As a result, the six counties of Ulster that had the highest concentration of Protestant residents refused to join the newly independent Republic of Ireland, and constituted themselves as “Northern Ireland,” continuing to regard themselves as part of the United Kingdom and send MPs to London. (Diehard republicans in the south waged a new civil war against the Irish Free State until 1923; they lost this war, but eventually saw their hopes for an independent republic fulfilled as the new regime moved progressively further away from the UK; it declared itself a republic in 1937, remained officially neutral in WWII, and finally withdrew from the British Commonwealth in 1949.)
Neither of the two newly formed regimes was religiously homogenous. A substantial minority of Protestants remained in the new Irish Free State and a much larger Catholic minority in Northern Ireland, which in some regions, like the city of Derry, formed a distinct majority. The southern state did better at accommodating its minority than the northern one. The Protestants who chose to remain in the south accepted the new independent Ireland (Eire) and prospered in it. The first President of the Republic of Ireland (1938-45) was the Protestant Douglas Hyde, deeply respected by Irish people of both faiths. Although Protestants comprise only about 4% of the population of the Republic of Ireland today, they are well integrated into the national culture, as are Protestant institutions like Trinity College, Dublin, and Dublin’s two historic Anglican cathedrals.
In Northern Ireland, however, Protestant and Catholic communities remained essentially segregated, and Catholics suffered social and political discrimination, as many Protestants considered them incapable of loyalty to the British regime. Although the Government of Ireland Act of 1920 that established Northern Ireland expressly forbade religious discrimination, the ethos of the new regime was distinctly Protestant. Northern Ireland’s first prime minister declared in 1934 that “we are a Protestant Parliament and a Protestant state,” and his successor publicly urged his countrymen to “employ good Protestant lads and lassies” and “not to employ Roman Catholics, ninety nine percent of whom are disloyal.” In cities like Derry which had a substantial Catholic majority, gerrymandering and discriminatory voting rules succeeded in excluding most Catholics from voting or holding political office.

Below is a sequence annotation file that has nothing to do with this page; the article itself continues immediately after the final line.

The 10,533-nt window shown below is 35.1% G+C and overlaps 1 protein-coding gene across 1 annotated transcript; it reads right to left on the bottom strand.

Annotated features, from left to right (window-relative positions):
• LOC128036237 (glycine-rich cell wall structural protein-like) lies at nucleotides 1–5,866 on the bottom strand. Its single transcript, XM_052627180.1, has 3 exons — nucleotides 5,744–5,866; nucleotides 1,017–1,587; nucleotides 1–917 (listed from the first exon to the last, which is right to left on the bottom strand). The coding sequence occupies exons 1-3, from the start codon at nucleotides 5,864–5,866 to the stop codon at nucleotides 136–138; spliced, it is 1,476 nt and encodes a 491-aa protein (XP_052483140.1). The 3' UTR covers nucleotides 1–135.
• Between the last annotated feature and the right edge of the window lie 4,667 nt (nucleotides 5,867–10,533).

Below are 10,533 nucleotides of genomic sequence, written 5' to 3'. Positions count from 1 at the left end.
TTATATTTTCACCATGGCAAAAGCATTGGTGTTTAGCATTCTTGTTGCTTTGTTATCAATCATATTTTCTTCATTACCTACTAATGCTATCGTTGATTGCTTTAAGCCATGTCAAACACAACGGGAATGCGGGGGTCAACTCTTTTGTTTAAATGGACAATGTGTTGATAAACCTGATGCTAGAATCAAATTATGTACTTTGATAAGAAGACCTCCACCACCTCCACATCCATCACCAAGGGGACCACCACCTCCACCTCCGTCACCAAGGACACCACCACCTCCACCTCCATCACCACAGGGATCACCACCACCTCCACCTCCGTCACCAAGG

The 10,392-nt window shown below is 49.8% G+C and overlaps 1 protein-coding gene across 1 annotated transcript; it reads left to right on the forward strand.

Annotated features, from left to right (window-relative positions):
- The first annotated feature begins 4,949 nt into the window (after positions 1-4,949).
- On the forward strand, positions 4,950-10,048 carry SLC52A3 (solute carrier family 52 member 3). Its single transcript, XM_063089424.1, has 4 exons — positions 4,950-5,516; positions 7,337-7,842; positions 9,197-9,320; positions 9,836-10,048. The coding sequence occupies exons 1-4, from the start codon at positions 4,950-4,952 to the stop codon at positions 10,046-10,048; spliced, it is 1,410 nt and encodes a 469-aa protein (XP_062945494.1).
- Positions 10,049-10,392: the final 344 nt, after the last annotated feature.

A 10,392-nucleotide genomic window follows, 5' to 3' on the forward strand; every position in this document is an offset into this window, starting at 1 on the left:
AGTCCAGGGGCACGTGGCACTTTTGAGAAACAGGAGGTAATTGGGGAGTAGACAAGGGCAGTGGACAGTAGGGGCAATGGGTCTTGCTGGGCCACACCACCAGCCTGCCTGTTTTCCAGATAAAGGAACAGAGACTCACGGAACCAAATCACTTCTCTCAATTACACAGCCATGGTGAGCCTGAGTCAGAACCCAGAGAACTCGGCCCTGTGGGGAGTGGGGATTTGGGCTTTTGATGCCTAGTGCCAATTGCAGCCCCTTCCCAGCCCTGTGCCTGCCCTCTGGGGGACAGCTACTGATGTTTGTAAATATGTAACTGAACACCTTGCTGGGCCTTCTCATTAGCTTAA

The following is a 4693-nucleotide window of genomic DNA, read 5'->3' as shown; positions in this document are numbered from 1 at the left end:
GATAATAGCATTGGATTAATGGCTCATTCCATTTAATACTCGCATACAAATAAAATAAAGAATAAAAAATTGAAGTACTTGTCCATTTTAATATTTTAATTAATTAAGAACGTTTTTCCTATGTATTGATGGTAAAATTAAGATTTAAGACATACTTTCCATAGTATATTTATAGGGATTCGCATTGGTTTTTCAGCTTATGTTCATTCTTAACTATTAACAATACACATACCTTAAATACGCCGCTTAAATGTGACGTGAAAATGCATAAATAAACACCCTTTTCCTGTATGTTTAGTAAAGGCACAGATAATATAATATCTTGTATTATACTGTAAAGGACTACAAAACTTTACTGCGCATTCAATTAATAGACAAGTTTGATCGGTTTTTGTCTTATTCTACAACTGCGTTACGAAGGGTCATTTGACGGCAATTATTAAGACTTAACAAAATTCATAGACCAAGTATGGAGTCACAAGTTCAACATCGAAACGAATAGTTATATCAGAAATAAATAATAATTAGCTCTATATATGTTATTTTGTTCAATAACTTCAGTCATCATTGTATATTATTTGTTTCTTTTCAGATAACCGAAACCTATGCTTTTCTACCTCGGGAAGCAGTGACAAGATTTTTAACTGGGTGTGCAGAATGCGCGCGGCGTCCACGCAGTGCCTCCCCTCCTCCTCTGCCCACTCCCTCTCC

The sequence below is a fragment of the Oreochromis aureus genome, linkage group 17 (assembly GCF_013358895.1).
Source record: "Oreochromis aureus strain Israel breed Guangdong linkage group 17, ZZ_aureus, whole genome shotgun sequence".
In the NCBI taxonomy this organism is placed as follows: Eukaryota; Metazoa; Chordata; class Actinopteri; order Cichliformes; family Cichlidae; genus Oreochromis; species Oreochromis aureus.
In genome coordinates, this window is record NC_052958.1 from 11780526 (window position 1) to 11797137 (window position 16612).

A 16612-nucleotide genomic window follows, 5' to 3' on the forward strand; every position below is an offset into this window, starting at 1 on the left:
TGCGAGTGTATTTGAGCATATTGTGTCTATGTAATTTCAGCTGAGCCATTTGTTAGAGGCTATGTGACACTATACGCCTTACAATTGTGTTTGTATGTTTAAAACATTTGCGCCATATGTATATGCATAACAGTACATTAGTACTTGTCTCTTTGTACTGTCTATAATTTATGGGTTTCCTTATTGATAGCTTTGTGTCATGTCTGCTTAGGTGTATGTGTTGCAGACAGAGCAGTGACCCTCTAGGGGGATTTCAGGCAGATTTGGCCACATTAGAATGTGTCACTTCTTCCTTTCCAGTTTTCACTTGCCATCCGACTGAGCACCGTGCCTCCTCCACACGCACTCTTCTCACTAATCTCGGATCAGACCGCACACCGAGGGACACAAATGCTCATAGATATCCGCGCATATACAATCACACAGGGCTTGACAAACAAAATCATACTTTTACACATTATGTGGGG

In the late 1960s, while the Civil Rights movement in the U.S. was generating violent opposition, violence erupted in Northern Ireland after Catholic groups protesting against civil rights violations were confronted by Protestant paramilitary groups. These clashes were not over religious differences per se, but over civil rights and social identities that were defined in religious terms. In this new climate of elevated violence, which came to be called “the Troubles,” Protestant paramilitaries attacked Catholic homes and churches, and a new “Provisional IRA” claimed the role of the defender of the Catholic population and committed itself to using violence and terrorism to pursue Irish unification. The British Army was called in, ostensibly to neutralize extremists on both sides, but their presence served to raise tensions as much as to quell the violence. Over 3,500 people died in this violence over the next three decades, including more than 1,000 at the hands of British soldiers or police.
Were “the Troubles” a war of religion? Some Protestant partisans depicted the conflict that way. Firebrand evangelical minister Ian Paisley, who founded the Democratic Unionist Party in 1971, urged Northern Irish Protestants to wage “the great battle of Biblical Protestantism against popery.” But the majority of Northern Ireland’s citizens did not see themselves as fighting a religious war. They may have mistrusted the neighbors across the confessional divide for social and political reasons, but as the fighting wore on and the casualties racked up, many came to see the need for some kind of reconciliation. As Calvin historian Ronald Wells wrote in The People Behind the Peace, much of the essential work of reconciliation and cross-confessional understanding, beginning with the essential step of forgiveness, was carried out by courageous Christian peacemakers, both Protestant and Catholic. Father Ray Davey, a Presbyterian minister, founded the Corrymeela Community in 1965, before the Troubles began, as a nonsectarian place of refuge and reconciliation, and it continues to serve that purpose today. The Jesuit priest Michael Hurley founded the Columbanus Community in Belfast in 1983 with a similar vision. Both of these men and their colleagues have been criticized by more strictly orthodox Christians. But the painstaking day-to-day work of coming together, listening, forgiving, and understanding that communities like this understood during the Troubles contributed to a growing willingness to compromise that finally paved the way for an agreement to end the Troubles.